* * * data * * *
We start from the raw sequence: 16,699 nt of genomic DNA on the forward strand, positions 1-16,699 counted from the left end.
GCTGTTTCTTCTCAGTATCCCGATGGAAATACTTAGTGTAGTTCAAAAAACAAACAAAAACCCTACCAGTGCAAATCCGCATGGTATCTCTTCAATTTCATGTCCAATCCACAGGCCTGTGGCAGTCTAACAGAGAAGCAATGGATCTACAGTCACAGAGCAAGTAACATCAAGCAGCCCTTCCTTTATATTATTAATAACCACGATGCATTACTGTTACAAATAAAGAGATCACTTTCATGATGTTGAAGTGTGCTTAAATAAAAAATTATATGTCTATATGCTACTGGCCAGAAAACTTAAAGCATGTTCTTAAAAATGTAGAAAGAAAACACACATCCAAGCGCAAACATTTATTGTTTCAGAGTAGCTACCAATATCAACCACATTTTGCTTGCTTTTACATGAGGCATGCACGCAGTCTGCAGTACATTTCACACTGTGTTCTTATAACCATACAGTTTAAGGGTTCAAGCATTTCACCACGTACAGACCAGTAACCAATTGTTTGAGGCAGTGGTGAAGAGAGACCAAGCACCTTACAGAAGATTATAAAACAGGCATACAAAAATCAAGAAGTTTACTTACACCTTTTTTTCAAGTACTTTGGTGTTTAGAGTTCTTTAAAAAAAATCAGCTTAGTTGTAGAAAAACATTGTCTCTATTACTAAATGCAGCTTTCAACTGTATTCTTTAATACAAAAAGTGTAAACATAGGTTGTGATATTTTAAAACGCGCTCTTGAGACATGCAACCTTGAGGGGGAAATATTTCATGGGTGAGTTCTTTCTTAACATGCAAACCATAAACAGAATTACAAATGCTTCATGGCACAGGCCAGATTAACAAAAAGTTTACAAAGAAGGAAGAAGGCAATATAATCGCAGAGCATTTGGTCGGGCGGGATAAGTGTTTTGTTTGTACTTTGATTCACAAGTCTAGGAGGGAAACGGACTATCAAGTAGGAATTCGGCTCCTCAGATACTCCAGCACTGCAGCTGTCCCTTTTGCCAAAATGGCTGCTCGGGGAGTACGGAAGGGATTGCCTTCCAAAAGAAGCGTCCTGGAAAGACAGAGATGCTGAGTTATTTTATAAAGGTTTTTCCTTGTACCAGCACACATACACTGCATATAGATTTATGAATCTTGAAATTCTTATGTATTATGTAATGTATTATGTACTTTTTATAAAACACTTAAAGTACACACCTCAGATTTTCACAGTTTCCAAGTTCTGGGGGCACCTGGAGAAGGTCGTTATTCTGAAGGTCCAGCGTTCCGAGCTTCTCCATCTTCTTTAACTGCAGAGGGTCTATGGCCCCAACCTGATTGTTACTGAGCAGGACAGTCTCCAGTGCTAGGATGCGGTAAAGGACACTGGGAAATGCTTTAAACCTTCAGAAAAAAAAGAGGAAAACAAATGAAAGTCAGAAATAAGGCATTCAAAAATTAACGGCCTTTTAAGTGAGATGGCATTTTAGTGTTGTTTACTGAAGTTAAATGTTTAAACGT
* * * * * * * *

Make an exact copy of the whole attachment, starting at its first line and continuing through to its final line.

We start from the raw sequence: 16,699 nt of genomic DNA on the forward strand, positions 1-16,699 counted from the left end.
GCTGTTTCTTCTCAGTATCCCGATGGAAATACTTAGTGTAGTTCAAAAAACAAACAAAAACCCTACCAGTGCAAATCCGCATGGTATCTCTTCAATTTCATGTCCAATCCACAGGCCTGTGGCAGTCTAACAGAGAAGCAATGGATCTACAGTCACAGAGCAAGTAACATCAAGCAGCCCTTCCTTTATATTATTAATAACCACGATGCATTACTGTTACAAATAAAGAGATCACTTTCATGATGTTGAAGTGTGCTTAAATAAAAAATTATATGTCTATATGCTACTGGCCAGAAAACTTAAAGCATGTTCTTAAAAATGTAGAAAGAAAACACACATCCAAGCGCAAACATTTATTGTTTCAGAGTAGCTACCAATATCAACCACATTTTGCTTGCTTTTACATGAGGCATGCACGCAGTCTGCAGTACATTTCACACTGTGTTCTTATAACCATACAGTTTAAGGGTTCAAGCATTTCACCACGTACAGACCAGTAACCAATTGTTTGAGGCAGTGGTGAAGAGAGACCAAGCACCTTACAGAAGATTATAAAACAGGCATACAAAAATCAAGAAGTTTACTTACACCTTTTTTTCAAGTACTTTGGTGTTTAGAGTTCTTTAAAAAAAATCAGCTTAGTTGTAGAAAAACATTGTCTCTATTACTAAATGCAGCTTTCAACTGTATTCTTTAATACAAAAAGTGTAAACATAGGTTGTGATATTTTAAAACGCGCTCTTGAGACATGCAACCTTGAGGGGGAAATATTTCATGGGTGAGTTCTTTCTTAACATGCAAACCATAAACAGAATTACAAATGCTTCATGGCACAGGCCAGATTAACAAAAAGTTTACAAAGAAGGAAGAAGGCAATATAATCGCAGAGCATTTGGTCGGGCGGGATAAGTGTTTTGTTTGTACTTTGATTCACAAGTCTAGGAGGGAAACGGACTATCAAGTAGGAATTCGGCTCCTCAGATACTCCAGCACTGCAGCTGTCCCTTTTGCCAAAATGGCTGCTCGGGGAGTACGGAAGGGATTGCCTTCCAAAAGAAGCGTCCTGGAAAGACAGAGATGCTGAGTTATTTTATAAAGGTTTTTCCTTGTACCAGCACACATACACTGCATATAGATTTATGAATCTTGAAATTCTTATGTATTATGTAATGTATTATGTACTTTTTATAAAACACTTAAAGTACACACCTCAGATTTTCACAGTTTCCAAGTTCTGGGGGCACCTGGAGAAGGTCGTTATTCTGAAGGTCCAGCGTTCCGAGCTTCTCCATCTTCTTTAACTGCAGAGGGTCTATGGCCCCAACCTGATTGTTACTGAGCAGGACAGTCTCCAGTGCTAGGATGCGGTAAAGGACACTGGGAAATGCTTTAAACCTTCAGAAAAAAAAGAGGAAAACAAATGAAAGTCAGAAATAAGGCATTCAAAAATTAACGGCCTTTTAAGTGAGATGGCATTTTAGTGTTGTTTACTGAAGTTAAATGTTTAAACGT